“I called her. Long story short, she doesn’t think she can attend the wedding and stay sober because she has ‘fallen in love’ with my fiancé.”

“They’ve only hung out in group settings—with me—aside from a ‘hi’ on FaceTime or a social media like. Is there something else going on?”

“Is this due to her recovery or mental state in some way? Safe to say she’s uninvited, but what questions should I ask?”

“My fiancé denies leading her on in any way. What do I do?”

Redditors responded, with some thinking the love confession was just retaliation…

“Sounds like she is upset you didn’t start changing everything at the last minute, so she’s just trying to start some crap. You need a new friend.”

“As far as her being in recovery. Alcohol is everywhere.”

“Addicts have to learn to be sober in spite of it being part of people’s lives—not be sober because of its absence in the world.” ~ finitetime2

“Sounds like she’s making stuff up now to stop your wedding. What a sh!tty person.” ~ AGirlInTheCityy

“NTA Hosts arrange the party and invite guests. Guests accept or refuse. They don’t get to dictate the party arrangements.”

“She’s told you she’s in love with the groom? Good thing she’s not coming then. Stop accusing the groom of encouraging your troublemaker (ex)friend.” ~ Holiday_Trainer_2657

“The comment about being in love with your fiancé sounds like she’s trying to get into your head and mess with you because she’s pissed at you. She’s being spiteful.” ~ BlueJeanGenie24

“I think she is using the ‘fallen in love with your fiancé’ as a way to get back at you for not canceling the open bar. NTA.” ~ adorableexplosion

…while others considered it might be true, putting the responsibility on the friend and not OP or her fiancé.

“NTA at all. You tried to be compassionate and gave suggestions. She has to do what’s good for her sobriety, and that is to not attend. After reading your update, I’m glad you didn’t try to cancel the open bar.”

“Her being ‘in love’ with your fiancé and even attempting to attend the wedding makes her no longer your friend.”

“I would ask my fiancé to no longer like or communicate with her through social media. It will just lead her to think he is interested in her too.”

“Neither of you should contact her. She needs to work on herself and figure her life out. Latching onto someone else’s partner isn’t the way.” ~ FaithCA79

“NTA. Your newly sober friend is crazy. She can’t possibly be in love with someone she has never interacted with one-on-one.”

“And on top of it, she’s a sh*t friend for entertaining those thoughts about your partner, let alone telling you. Cut her loose, she’s full blown irrational.” ~ Em4Tango

“What my brain is trying to wrap around is…. you offered great alternatives and were very kind about everything….. then she says she has fallen in love with your fiancé‽‽‽”

“I find that so messed up. The fact C even allowed herself to have thoughts about your fiancé in that way is wrong.”

“I’m sorry OP, but this person doesn’t seem like she is worth getting upset over. She didn’t consider your feelings at all when she was having these dirty thoughts about your FUTURE SPOUSE so you shouldn’t be stressing out about how she is struggling with being around alcohol!”

“In AA they teach you how to navigate things like that. I really hope she is still in a recovery program that teaches her that what she has done is not OK.”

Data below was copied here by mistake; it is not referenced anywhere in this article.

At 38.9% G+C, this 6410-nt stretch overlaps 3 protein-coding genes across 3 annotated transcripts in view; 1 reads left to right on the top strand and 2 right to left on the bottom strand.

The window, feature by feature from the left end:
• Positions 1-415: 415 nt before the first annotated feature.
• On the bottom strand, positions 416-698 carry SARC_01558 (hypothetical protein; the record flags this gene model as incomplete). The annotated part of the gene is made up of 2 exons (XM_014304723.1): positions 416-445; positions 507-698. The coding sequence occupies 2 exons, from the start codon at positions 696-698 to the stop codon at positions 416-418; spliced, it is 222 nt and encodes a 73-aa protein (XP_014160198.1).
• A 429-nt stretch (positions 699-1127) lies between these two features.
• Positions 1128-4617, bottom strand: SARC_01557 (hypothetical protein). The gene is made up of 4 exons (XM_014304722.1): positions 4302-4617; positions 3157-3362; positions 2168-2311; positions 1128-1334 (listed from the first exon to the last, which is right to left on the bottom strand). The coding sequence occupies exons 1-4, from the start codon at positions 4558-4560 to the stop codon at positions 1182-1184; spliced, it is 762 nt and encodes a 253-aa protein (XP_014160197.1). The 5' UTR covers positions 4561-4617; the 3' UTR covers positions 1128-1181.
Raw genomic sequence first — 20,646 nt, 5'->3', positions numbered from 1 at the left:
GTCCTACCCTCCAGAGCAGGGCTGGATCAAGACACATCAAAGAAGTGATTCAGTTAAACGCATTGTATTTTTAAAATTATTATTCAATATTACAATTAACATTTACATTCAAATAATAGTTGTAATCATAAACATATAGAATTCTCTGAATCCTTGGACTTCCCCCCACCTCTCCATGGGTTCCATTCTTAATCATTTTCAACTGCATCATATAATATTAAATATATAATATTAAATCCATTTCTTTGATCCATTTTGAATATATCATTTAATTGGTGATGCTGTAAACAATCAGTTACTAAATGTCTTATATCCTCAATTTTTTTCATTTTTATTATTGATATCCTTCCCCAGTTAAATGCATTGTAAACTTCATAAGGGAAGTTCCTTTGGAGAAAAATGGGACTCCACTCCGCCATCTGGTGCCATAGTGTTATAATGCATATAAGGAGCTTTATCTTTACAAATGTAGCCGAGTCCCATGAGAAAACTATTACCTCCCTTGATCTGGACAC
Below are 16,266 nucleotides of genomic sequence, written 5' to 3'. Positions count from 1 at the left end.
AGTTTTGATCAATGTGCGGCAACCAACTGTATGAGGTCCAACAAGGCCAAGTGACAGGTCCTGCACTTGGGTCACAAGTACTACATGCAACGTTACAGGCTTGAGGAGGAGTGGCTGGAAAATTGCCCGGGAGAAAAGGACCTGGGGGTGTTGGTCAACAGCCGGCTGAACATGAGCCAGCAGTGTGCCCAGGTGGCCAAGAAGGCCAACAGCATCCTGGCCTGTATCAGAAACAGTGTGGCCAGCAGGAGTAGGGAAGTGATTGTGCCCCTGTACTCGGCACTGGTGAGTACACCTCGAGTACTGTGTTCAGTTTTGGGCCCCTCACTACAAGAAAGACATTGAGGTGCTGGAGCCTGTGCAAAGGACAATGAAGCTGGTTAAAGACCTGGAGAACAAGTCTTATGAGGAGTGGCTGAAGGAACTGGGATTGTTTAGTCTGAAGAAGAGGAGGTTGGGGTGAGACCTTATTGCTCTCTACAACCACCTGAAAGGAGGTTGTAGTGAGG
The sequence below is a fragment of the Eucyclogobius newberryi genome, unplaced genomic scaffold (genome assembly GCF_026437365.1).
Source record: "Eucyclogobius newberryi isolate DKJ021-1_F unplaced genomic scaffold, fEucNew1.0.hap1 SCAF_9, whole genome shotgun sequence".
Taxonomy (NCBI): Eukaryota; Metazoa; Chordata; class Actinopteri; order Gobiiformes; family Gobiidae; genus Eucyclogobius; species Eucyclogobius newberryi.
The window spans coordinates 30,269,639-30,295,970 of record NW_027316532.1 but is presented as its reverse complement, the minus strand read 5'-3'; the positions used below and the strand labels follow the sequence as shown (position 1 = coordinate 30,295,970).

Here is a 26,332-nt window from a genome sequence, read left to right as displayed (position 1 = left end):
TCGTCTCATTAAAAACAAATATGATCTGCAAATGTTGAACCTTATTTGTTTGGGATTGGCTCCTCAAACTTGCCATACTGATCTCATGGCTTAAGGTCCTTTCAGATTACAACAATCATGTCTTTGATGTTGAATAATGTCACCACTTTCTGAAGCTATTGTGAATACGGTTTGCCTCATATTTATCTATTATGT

“My guess is she was afraid to be around alcohol as she watched her (love) marry someone else. This is frustrating because she has obviously never thought once about you if she has totally fallen in love with your fiancé.”

“To get to that point means it’s been in her head for a while. You’re a very kind person to still be worried about her attending after hearing her confession.” ~ hiddenempath

Numerous people in recovery offered insights.

“As a recovering alcoholic, I recognize it’s my issue. I actually attended a wedding about three weeks after I quit drinking. I brought a bottle of nonalcoholic bourbon and then left when I started feeling uncomfortable.”

“As far as the ‘in love with your fiancé’ thing, I think most addicts have other mental health issues. That’s a whole different thing. I think you should stop being her friend.”

“It’s insane that some of your friends support not having an open bar because one person is an alcoholic.”

“Chances are, between yours and your financé’s friends and family, there is probably at least one other person who is recovering too and handled it like a normal person.” ~ thegreatbrah

“NTA. As a recovering alcoholic myself I can tell you that the program (AA) would never advise changing your plans for her or buying into her demands, she is the one with the problem and it’s fully up to her to manage that.”

“Allowing her a +1 sober buddy is a great option, but ultimately, she is responsible for her choices, and if she doesn’t feel she can resist the urge or be around an open bar, she should pass on the event.”

“OP should not change plans for her. She must deal with life on life’s terms, and this is part of the deal. She will have a full year sober by the time of the wedding (if she stays the course).”

“Tell her she has 3 options: attend, don’t attend, or attend with a sober buddy, but that no other changes or accommodations will be made. If she told her sponsor she was demanding the wedding cancel an open bar, she would be told to get a grip.”

“I know I’d laugh at a sponsee who told me that and then set them straight.” ~ mortgage_gurl

The OP certainly has plenty of feedback to draw on.

Hopefully she can find a solution that works for her and her fiancé while preserving her peace of mind.

Written by Amelia Mavis Christnot

Amelia Christnot is an Oglala Lakota, Kanien'kehá:ka Haudenosaunee and Metís Navy brat who settled in the wilds of Northern Maine. A member of the Indigenous Journalists Association, she considers herself another proud Maineiac.